In the present work, based on more abundant data collected from the ECOTOX, TOXNET, GEO, and CNKI databases, and published literature, a re-analysis of the sensitivity of the individual level acute and chronic toxicity data, and gene expression effect data, for cadmium was performed. At the same time, two other heavy metals, copper and zinc, were used to verify the findings for cadmium. To compare the sensitivity difference, distribution fitting was carried out on the individual level acute and chronic toxicity data, and the gene expression effect data, for the three heavy metals (see Figure 1). The results showed that different heavy metals produced different results. The sensitivity rank of ecotoxicological data for cadmium was chronic> gene> acute. The gene effect data of copper and zinc were not as sufficient as that of cadmium, but trends of species sensitivity were apparent. Based on these trends, the species sensitivity rank of zinc was similar to that of cadmium. For copper, the sensitivity of the gene effect data was greater than that of individual level acute and chronic toxicity data. For all three heavy metals, the individual level acute toxicity data was the least sensitive.
For quantitative comparison of sensitivity of the individual level acute toxicity, chronic toxicity and the gene expression effect, the HC5 with 95% protection ratio of aquatic organisms was calculated for each of the three metals. The HC5 value is an important measure for calculating water quality criteria. The calculated results indicated that the gene expression effect indicators of cadmium were seven times more sensitive than the individual level acute toxicity effect indicators and three times less sensitive than the individual level chronic toxicity indicators. For copper and zinc, there were only seven and three gene expression effect data, respectively. The SSD curve for copper was generated to analyze the sensitivity trend (Figure 1). The results showed that the gene expression effect was more sensitive than the chronic toxicity and acute toxicity effects. The data for zinc are shown in Figure 1; however, the corresponding SSD curve was not established because of the scarcity of the gene effect data.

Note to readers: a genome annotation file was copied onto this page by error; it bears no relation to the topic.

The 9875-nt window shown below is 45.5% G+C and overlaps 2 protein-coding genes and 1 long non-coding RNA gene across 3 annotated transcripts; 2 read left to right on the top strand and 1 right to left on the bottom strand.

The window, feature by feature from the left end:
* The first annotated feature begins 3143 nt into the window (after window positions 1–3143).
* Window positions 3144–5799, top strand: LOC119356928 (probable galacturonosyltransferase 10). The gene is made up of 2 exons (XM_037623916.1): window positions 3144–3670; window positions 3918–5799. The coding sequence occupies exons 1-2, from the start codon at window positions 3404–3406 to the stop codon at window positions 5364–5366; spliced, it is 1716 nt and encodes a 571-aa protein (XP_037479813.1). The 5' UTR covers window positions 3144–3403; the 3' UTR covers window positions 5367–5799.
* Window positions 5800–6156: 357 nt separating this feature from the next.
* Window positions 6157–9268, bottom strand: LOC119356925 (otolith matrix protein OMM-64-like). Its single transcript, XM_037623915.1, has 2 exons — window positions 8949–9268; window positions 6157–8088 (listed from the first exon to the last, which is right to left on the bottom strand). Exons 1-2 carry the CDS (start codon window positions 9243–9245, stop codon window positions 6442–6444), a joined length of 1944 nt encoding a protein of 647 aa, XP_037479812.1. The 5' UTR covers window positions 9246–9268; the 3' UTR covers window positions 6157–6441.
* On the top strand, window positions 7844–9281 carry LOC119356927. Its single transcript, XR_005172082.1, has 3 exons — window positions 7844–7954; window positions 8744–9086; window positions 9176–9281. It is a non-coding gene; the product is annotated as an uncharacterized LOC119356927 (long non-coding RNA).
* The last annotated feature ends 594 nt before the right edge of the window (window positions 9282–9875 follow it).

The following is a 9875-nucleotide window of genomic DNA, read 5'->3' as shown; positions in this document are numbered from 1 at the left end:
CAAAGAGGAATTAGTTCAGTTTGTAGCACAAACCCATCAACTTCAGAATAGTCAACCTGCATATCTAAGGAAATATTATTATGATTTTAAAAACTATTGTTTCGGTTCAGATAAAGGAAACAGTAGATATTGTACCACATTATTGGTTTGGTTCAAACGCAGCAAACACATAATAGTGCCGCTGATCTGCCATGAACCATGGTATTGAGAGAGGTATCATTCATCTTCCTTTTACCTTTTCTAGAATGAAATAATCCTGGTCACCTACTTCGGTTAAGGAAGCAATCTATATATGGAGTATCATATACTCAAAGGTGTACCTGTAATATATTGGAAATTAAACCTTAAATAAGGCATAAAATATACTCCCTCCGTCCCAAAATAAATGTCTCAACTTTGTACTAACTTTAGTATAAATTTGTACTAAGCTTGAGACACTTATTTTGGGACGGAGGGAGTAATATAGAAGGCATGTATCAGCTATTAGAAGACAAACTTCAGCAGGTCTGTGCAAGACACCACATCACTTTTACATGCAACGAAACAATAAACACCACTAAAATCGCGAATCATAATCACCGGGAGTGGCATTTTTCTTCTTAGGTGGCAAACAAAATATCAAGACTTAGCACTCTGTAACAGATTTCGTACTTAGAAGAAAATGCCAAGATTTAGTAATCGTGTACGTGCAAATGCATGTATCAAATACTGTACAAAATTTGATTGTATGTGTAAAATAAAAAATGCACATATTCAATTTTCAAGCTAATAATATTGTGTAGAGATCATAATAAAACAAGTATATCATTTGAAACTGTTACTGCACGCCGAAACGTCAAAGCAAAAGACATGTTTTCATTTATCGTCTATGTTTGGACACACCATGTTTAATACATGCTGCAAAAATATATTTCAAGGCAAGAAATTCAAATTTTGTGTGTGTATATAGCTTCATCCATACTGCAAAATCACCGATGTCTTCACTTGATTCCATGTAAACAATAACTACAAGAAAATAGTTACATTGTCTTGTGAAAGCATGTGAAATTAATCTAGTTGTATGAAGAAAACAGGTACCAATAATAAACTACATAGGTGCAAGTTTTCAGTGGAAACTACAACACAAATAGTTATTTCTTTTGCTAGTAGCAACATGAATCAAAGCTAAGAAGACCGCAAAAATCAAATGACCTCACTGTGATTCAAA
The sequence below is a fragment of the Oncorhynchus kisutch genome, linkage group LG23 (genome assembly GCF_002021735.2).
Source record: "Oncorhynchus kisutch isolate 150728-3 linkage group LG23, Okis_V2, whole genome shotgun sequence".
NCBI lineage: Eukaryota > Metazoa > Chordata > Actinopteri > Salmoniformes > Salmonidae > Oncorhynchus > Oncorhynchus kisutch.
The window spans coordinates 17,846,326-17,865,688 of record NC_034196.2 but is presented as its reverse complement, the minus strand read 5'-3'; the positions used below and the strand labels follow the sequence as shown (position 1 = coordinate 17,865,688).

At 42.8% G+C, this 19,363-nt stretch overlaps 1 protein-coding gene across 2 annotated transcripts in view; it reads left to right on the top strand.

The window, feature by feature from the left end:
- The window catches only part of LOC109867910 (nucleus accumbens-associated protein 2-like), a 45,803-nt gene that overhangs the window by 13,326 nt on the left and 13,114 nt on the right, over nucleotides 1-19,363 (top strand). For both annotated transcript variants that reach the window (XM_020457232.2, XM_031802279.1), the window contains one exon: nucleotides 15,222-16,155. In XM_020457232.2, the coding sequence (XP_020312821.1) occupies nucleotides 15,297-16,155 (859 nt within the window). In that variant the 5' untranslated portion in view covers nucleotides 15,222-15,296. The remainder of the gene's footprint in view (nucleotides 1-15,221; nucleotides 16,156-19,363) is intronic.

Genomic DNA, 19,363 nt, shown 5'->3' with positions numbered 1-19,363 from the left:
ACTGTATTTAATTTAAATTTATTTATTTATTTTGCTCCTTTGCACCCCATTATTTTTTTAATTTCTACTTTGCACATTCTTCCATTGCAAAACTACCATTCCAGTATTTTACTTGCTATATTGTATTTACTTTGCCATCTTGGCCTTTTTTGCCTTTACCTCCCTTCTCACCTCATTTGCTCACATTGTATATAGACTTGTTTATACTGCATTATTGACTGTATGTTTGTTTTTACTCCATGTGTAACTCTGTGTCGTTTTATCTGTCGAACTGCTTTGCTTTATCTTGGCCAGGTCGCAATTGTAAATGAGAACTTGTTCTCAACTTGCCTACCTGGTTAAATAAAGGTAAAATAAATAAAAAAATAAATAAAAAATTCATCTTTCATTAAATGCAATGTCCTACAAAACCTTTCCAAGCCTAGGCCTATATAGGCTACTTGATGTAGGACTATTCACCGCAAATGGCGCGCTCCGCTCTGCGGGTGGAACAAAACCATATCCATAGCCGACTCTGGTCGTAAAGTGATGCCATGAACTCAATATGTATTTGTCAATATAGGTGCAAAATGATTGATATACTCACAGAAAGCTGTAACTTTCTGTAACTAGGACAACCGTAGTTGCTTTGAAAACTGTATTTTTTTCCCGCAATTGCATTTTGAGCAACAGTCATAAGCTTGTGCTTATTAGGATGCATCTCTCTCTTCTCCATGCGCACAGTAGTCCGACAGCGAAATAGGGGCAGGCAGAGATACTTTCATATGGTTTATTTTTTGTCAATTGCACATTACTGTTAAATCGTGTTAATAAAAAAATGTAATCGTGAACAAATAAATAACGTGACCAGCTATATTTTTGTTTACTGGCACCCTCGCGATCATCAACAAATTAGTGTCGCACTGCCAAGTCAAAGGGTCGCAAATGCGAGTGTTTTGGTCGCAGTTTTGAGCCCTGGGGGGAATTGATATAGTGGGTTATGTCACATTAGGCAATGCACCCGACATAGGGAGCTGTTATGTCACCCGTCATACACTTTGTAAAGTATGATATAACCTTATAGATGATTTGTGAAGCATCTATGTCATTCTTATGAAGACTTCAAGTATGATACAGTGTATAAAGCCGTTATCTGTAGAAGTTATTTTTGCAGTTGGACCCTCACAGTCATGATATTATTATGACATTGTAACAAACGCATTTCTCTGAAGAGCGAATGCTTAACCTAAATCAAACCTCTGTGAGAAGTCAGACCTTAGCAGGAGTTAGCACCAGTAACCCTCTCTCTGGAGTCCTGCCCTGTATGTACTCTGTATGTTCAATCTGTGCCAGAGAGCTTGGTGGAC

Thus, in this work, more pollutants and biological toxicity data were used to analyze the differences in sensitivity of the individual level acute toxicity, chronic toxicity and the gene expression effect. Copper and zinc had relatively abundant gene effect data and were selected to verify the conclusions from the cadmium data. The results of cadmium toxicity data analysis agreed with those of Fedorenkova et al.: the sensitivity order was: "chronic> gene> acute". However, the gene expression effect data of copper were more sensitive than the chronic toxicity data, especially for the low concentration range, which is more important for environmental management. Thus, the gene expression effect could represent early warning indicators of ecological risk. Nevertheless, the existing data may not support its wider application. First, the concentration of the pollutants used in the current studies was not low enough, and the sensitivity of the gene expression effect would be improved if lower exposure concentrations were used. Second, there are thousands of target genes in vivo and the selected stress response genes from the references were probably not the genes that first respond to pollutants. Thus, only through high-throughput screening of target genes is it possible to identify the most sensitive response genes and properly evaluate the sensitivity of the gene expression effect. In addition, distribution logic makes it possible for the gene expression effect data to be used as an endpoint in studies of water quality criteria, although they still require further validation.